This PhD-project focus on the radiographic issues of mammographic screening, and aims to investigate how breast compression is performed in clinical practice of breast cancer screening today.
It is known that some of the chemical substances in oil can be carcinogenic. The purpose of these studies is to study the prevalence of cancer among Norwegian Offshore workers and study possible relationships between exposure from the working environment and the development of cancer.
HPVseq is an cross-institutional research group with three the main goals, To discover HPV biomarkers, delineate HPV evolution and develop HPV detection and characterization methods.
- A research project aimed at improving the efficiency and quality of the national screening program – BreastScreen Norway - by combining automatic image analysis and radiological expertise.
Presence of certain bacteria in the gut are strongly associated with colorectal cancer. This project is a sub-study within the Bowel Cancer Screening in Norway (BCSN) trial that aims to discover gut microbiota biomarkers for colorectal cancer screening.
NORCCAP (Norwegian Colorectal Cancer Prevention) is a randomized study on screening for colorectal cancer (CRC) and adenomatous polyps (potential precursor lesions for colorectal cancer). The project arose from an initiative made by the Norwegian Gastrointestinal Cancer Group (NGICG) and the Norwegian Cancer Society with funding from the Norwegian Cancer Society and the Ministry of Health and Social Affairs.
A PhD project will investigate aspects of over- and underdiagnosis in BreastScreen Norway. The goal of the project is to add to what is known about the potential harms of mammographic screening.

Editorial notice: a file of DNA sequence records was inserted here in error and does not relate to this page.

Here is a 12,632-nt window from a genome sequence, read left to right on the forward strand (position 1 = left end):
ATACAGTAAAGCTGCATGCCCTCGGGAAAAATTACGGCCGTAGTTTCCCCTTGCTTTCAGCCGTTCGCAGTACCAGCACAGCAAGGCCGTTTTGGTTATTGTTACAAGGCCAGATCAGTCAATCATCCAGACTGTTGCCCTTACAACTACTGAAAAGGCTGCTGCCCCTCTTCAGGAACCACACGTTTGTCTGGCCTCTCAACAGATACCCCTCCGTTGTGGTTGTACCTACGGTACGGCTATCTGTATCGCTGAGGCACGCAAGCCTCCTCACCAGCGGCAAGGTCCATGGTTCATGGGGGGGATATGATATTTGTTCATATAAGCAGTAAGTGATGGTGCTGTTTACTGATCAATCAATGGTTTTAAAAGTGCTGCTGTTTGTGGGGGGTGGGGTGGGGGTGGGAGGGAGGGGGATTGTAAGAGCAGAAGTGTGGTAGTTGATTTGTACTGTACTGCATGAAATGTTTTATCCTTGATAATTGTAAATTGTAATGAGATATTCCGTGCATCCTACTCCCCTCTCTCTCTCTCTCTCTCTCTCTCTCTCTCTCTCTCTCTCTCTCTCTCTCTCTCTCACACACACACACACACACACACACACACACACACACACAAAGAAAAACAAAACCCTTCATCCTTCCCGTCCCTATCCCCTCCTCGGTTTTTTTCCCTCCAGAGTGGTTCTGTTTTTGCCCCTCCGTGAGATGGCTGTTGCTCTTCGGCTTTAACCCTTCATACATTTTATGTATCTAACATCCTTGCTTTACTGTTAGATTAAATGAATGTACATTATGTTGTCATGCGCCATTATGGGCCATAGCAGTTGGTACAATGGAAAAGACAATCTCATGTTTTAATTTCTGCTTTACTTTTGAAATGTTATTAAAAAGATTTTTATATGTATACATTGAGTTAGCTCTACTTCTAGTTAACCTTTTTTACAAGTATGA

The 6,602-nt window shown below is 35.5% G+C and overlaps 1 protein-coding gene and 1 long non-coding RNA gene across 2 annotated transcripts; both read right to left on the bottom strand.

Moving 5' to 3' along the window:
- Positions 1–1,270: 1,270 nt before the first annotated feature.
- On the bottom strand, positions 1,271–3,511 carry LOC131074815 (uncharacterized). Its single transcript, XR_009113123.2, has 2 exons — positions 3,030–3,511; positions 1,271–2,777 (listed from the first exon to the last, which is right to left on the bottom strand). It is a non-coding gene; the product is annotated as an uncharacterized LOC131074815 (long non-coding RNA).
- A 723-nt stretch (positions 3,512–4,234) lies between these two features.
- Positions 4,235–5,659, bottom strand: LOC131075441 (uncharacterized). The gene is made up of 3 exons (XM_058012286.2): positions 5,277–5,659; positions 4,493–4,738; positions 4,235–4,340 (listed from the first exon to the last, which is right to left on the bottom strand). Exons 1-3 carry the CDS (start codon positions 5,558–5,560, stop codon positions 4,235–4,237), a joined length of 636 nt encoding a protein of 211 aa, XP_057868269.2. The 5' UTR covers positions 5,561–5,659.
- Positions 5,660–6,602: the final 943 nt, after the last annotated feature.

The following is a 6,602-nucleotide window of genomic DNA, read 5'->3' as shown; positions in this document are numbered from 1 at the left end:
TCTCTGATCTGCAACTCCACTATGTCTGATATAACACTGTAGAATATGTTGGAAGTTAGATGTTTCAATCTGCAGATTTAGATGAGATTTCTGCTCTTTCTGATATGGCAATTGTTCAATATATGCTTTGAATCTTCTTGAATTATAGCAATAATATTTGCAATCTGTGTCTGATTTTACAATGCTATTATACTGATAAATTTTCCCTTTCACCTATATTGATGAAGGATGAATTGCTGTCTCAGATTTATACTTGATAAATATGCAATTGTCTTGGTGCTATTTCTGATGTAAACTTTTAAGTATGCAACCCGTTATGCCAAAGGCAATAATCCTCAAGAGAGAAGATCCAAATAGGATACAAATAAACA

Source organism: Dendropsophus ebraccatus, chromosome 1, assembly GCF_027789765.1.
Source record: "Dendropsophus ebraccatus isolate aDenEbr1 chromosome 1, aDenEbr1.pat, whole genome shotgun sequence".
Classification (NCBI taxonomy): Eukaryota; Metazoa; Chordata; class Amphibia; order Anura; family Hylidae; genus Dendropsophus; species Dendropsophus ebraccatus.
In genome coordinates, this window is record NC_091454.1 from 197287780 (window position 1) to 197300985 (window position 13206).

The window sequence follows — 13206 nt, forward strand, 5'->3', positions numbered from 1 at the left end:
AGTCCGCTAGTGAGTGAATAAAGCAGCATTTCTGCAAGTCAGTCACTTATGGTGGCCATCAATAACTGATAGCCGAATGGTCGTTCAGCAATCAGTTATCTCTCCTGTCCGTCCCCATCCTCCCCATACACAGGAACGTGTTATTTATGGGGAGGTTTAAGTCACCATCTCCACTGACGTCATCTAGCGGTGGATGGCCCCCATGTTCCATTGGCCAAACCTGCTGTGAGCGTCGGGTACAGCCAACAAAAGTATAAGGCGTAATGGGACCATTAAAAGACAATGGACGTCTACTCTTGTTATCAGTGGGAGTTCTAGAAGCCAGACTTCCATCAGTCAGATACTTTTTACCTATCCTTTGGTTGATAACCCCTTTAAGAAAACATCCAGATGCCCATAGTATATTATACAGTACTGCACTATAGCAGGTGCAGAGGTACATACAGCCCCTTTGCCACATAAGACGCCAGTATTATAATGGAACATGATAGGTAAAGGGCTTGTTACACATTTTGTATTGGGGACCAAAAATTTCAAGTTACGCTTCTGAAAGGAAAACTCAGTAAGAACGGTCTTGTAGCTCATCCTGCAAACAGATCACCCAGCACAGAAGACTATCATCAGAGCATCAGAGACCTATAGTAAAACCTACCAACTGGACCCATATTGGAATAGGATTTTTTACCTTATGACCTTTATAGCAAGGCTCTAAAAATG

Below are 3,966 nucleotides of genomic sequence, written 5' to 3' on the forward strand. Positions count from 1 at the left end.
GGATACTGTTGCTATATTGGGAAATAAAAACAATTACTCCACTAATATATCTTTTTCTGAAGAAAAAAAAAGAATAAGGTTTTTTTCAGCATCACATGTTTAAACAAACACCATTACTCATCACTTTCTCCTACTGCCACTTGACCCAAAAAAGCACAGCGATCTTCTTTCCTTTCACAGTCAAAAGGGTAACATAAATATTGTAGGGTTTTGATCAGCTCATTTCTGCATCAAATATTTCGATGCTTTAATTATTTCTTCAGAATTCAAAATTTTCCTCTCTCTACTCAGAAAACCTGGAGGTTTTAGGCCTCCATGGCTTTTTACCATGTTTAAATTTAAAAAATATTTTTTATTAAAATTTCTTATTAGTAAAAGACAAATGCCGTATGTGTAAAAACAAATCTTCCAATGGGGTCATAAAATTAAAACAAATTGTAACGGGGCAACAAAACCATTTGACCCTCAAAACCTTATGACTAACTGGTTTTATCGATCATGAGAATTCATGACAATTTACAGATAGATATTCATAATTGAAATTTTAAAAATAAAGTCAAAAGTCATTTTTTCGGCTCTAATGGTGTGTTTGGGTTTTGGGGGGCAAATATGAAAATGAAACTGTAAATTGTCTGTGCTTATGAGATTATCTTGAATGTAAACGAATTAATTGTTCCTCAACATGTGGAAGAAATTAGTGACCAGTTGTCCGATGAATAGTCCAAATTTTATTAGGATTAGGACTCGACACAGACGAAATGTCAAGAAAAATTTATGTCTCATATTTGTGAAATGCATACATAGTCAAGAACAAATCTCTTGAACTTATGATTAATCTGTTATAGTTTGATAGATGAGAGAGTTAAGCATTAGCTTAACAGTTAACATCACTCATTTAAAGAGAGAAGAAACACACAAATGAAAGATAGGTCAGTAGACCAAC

Based on data from the "Oslo Ischemia Cohort" and The Cancer Registry of Norway, this study aim to assess relationships between physical activity, fitness and cancer.
This postdoc project will estimate the risk of developing invasive breast cancer among Norwegian women with prior benign breast disease or premalignant breast lesions, and study risk factors for progression.
Sun exposure is the most important risk factor of cutaneous melanoma, but several studies have suggested that some prescripted drugs also may play a part. This project aims to investigaste if prescripted drugs influence the risk of, and death due to cutaneous melanoma and provide better and more targeted prevention of cutaneous melanoma through the identification of high-risk persons.
Small noncoding RNAs (sncRNA) are involved in numerous cellulary processes in cancer development. We are currently investigating sncRNA as early detection and potential screening biomarkers of cancer.
The tomosynthesis studies in Bergen, the To-Be studies, are aimed at investigating whether screening with digital breast tomosynthesis is a better screening tool than standard digital mammography for BreastScreen Norway.
Cutaneous Malignant Melanoma is largely caused by exposure to ultraviolet radiation (UVR). UVR is also our main source of vitamin D,which have been associated with reduced risk of some cancers. The situation for melanoma is unclear, as both low and high vitamin D levels have been associated with increased risk.